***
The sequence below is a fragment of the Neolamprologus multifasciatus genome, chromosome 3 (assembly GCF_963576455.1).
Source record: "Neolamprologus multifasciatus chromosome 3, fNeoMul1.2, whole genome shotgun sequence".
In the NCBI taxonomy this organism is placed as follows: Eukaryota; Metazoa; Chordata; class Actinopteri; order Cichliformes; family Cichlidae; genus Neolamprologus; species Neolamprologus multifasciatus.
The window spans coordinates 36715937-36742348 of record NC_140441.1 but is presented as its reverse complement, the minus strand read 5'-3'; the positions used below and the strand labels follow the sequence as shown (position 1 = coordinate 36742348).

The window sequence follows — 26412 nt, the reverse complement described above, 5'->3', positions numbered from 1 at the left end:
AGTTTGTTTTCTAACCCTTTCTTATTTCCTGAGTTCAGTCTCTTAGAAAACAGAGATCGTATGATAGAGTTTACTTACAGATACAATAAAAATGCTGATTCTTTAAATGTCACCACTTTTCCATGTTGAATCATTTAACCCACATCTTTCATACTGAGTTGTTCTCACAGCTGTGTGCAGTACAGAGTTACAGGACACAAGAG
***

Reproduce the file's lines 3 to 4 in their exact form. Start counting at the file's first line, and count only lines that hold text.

In the NCBI taxonomy this organism is placed as follows: Eukaryota; Metazoa; Chordata; class Actinopteri; order Cichliformes; family Cichlidae; genus Neolamprologus; species Neolamprologus multifasciatus.
The window spans coordinates 36715937-36742348 of record NC_140441.1 but is presented as its reverse complement, the minus strand read 5'-3'; the positions used below and the strand labels follow the sequence as shown (position 1 = coordinate 36742348).